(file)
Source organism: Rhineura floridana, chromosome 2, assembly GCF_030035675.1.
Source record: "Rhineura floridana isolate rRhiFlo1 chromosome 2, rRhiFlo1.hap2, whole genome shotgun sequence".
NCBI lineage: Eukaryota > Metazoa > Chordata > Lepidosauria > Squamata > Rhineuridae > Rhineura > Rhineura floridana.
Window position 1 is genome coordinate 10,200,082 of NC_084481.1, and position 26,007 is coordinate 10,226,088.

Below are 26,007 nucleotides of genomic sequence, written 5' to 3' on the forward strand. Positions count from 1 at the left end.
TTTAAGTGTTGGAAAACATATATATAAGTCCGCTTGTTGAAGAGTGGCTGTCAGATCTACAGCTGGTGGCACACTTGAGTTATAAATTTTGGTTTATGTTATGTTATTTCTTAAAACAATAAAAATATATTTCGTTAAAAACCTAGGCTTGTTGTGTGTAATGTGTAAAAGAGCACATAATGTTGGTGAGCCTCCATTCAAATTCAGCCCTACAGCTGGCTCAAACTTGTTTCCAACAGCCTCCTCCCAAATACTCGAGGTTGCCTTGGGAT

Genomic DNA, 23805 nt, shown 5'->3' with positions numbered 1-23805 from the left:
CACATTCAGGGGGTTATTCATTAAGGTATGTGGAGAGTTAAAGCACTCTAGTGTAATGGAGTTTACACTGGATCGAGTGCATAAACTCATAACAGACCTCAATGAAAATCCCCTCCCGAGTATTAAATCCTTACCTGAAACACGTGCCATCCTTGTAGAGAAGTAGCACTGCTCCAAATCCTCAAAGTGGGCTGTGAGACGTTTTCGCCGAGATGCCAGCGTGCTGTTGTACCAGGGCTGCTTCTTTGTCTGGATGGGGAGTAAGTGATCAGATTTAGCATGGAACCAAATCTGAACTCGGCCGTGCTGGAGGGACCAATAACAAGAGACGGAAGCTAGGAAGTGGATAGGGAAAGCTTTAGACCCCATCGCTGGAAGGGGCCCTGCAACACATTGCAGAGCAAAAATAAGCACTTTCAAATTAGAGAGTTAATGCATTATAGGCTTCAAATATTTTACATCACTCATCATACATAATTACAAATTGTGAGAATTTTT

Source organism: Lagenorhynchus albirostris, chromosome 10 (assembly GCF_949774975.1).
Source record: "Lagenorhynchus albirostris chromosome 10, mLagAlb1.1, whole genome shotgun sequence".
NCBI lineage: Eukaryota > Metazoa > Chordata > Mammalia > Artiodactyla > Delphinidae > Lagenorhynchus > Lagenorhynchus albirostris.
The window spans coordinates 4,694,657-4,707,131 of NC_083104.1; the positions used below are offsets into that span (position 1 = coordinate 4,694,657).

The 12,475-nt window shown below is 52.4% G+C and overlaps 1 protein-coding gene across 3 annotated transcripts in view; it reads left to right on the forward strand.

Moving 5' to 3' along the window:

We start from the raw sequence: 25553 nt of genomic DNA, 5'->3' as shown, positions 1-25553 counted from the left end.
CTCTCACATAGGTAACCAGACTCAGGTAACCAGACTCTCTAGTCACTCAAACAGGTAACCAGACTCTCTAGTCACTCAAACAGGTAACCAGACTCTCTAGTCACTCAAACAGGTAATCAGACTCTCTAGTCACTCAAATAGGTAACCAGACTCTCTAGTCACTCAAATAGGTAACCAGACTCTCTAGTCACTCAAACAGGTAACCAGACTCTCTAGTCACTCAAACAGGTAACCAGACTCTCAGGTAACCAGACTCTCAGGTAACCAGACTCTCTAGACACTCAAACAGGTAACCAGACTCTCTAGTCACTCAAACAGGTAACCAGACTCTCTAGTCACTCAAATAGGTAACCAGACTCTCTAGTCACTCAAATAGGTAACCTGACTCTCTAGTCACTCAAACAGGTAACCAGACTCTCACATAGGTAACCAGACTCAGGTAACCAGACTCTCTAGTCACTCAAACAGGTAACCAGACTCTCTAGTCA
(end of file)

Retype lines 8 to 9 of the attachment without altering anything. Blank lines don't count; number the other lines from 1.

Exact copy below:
CACATTCAGGGGGTTATTCATTAAGGTATGTGGAGAGTTAAAGCACTCTAGTGTAATGGAGTTTACACTGGATCGAGTGCATAAACTCATAACAGACCTCAATGAAAATCCCCTCCCGAGTATTAAATCCTTACCTGAAACACGTGCCATCCTTGTAGAGAAGTAGCACTGCTCCAAATCCTCAAAGTGGGCTGTGAGACGTTTTCGCCGAGATGCCAGCGTGCTGTTGTACCAGGGCTGCTTCTTTGTCTGGATGGGGAGTAAGTGATCAGATTTAGCATGGAACCAAATCTGAACTCGGCCGTGCTGGAGGGACCAATAACAAGAGACGGAAGCTAGGAAGTGGATAGGGAAAGCTTTAGACCCCATCGCTGGAAGGGGCCCTGCAACACATTGCAGAGCAAAAATAAGCACTTTCAAATTAGAGAGTTAATGCATTATAGGCTTCAAATATTTTACATCACTCATCATACATAATTACAAATTGTGAGAATTTTT

Source organism: Lagenorhynchus albirostris, chromosome 10 (assembly GCF_949774975.1).